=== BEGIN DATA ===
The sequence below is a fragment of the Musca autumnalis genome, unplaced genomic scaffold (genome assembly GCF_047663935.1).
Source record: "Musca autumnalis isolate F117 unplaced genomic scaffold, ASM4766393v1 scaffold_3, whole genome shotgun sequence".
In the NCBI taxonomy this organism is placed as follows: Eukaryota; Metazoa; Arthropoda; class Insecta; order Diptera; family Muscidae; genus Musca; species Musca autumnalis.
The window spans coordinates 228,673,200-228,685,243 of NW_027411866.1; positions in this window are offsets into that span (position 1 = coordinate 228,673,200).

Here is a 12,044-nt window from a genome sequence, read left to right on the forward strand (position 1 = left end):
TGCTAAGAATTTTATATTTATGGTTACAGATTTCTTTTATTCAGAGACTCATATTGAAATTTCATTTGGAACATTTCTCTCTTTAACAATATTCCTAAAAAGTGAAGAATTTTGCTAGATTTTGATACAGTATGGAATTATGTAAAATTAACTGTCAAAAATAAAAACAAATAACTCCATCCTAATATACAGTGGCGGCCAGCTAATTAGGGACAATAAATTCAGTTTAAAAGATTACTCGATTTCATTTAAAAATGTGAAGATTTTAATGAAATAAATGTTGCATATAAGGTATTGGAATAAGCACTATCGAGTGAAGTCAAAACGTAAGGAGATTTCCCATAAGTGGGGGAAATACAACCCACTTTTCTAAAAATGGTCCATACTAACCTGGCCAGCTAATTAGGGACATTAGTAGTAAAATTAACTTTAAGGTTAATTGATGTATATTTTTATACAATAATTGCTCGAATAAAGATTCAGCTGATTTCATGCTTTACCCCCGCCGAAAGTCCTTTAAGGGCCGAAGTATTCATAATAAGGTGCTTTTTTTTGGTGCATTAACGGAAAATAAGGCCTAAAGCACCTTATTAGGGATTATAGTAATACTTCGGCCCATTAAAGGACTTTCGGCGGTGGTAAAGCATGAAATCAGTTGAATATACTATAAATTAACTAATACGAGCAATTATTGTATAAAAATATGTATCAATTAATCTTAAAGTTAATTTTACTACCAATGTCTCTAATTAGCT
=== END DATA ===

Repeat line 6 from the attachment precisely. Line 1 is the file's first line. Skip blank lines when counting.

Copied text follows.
TGCTAAGAATTTTATATTTATGGTTACAGATTTCTTTTATTCAGAGACTCATATTGAAATTTCATTTGGAACATTTCTCTCTTTAACAATATTCCTAAAAAGTGAAGAATTTTGCTAGATTTTGATACAGTATGGAATTATGTAAAATTAACTGTCAAAAATAAAAACAAATAACTCCATCCTAATATACAGTGGCGGCCAGCTAATTAGGGACAATAAATTCAGTTTAAAAGATTACTCGATTTCATTTAAAAATGTGAAGATTTTAATGAAATAAATGTTGCATATAAGGTATTGGAATAAGCACTATCGAGTGAAGTCAAAACGTAAGGAGATTTCCCATAAGTGGGGGAAATACAACCCACTTTTCTAAAAATGGTCCATACTAACCTGGCCAGCTAATTAGGGACATTAGTAGTAAAATTAACTTTAAGGTTAATTGATGTATATTTTTATACAATAATTGCTCGAATAAAGATTCAGCTGATTTCATGCTTTACCCCCGCCGAAAGTCCTTTAAGGGCCGAAGTATTCATAATAAGGTGCTTTTTTTTGGTGCATTAACGGAAAATAAGGCCTAAAGCACCTTATTAGGGATTATAGTAATACTTCGGCCCATTAAAGGACTTTCGGCGGTGGTAAAGCATGAAATCAGTTGAATATACTATAAATTAACTAATACGAGCAATTATTGTATAAAAATATGTATCAATTAATCTTAAAGTTAATTTTACTACCAATGTCTCTAATTAGCT